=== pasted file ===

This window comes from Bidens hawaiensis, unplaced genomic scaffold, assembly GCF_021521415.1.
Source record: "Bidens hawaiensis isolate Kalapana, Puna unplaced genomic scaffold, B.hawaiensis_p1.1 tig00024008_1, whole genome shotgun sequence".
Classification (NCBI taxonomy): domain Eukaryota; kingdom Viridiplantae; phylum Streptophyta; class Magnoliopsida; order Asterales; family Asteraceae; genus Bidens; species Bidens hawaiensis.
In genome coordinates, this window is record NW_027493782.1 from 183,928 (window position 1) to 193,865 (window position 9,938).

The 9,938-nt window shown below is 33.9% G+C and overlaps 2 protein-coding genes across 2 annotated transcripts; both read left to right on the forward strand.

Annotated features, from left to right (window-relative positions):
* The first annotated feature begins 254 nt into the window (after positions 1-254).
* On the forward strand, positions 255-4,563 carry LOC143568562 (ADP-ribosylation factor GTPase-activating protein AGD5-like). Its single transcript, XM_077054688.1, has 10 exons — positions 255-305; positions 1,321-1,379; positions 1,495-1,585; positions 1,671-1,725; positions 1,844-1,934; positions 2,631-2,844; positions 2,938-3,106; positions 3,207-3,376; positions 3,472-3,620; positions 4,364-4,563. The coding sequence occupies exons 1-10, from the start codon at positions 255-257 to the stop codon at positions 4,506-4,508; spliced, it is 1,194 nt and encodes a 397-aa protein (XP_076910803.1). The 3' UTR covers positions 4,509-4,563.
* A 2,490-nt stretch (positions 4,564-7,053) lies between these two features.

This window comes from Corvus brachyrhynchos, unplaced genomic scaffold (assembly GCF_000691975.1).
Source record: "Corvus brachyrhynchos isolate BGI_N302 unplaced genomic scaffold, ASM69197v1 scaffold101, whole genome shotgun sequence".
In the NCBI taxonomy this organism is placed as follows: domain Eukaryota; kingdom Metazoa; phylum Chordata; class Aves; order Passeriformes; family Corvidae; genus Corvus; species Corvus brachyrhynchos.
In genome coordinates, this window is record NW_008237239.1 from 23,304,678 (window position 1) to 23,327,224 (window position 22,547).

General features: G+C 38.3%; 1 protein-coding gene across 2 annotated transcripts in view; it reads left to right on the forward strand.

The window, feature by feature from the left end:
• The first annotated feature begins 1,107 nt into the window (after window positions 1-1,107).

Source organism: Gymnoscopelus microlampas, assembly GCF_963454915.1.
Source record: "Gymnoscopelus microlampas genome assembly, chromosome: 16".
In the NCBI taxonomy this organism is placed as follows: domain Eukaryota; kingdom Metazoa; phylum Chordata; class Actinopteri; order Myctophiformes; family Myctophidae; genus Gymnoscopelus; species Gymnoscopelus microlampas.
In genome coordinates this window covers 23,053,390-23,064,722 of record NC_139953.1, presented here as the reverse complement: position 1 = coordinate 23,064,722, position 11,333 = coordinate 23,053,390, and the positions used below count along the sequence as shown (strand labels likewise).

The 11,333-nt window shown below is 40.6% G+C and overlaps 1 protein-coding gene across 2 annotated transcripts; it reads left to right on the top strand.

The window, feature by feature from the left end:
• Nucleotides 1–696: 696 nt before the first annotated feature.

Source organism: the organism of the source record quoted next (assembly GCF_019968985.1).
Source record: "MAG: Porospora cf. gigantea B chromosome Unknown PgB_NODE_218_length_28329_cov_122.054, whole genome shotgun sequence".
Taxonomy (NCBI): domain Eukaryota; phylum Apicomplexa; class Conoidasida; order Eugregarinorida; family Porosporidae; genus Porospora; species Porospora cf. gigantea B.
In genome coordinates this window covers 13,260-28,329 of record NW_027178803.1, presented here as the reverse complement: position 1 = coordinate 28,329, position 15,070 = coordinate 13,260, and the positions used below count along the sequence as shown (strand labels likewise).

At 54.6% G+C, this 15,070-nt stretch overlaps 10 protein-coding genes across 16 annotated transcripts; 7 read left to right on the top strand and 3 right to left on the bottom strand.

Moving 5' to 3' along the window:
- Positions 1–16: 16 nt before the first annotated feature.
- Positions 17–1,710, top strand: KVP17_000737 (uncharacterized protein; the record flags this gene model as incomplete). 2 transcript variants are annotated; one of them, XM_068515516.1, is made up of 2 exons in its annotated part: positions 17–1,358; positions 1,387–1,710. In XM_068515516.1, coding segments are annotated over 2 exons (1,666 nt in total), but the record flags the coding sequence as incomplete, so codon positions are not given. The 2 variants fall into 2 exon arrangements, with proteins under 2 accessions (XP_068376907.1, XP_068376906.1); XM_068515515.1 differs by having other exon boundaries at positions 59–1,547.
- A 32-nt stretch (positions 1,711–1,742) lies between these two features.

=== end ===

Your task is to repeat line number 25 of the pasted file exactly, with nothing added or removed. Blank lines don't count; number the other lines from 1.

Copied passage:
Source record: "MAG: Porospora cf. gigantea B chromosome Unknown PgB_NODE_218_length_28329_cov_122.054, whole genome shotgun sequence".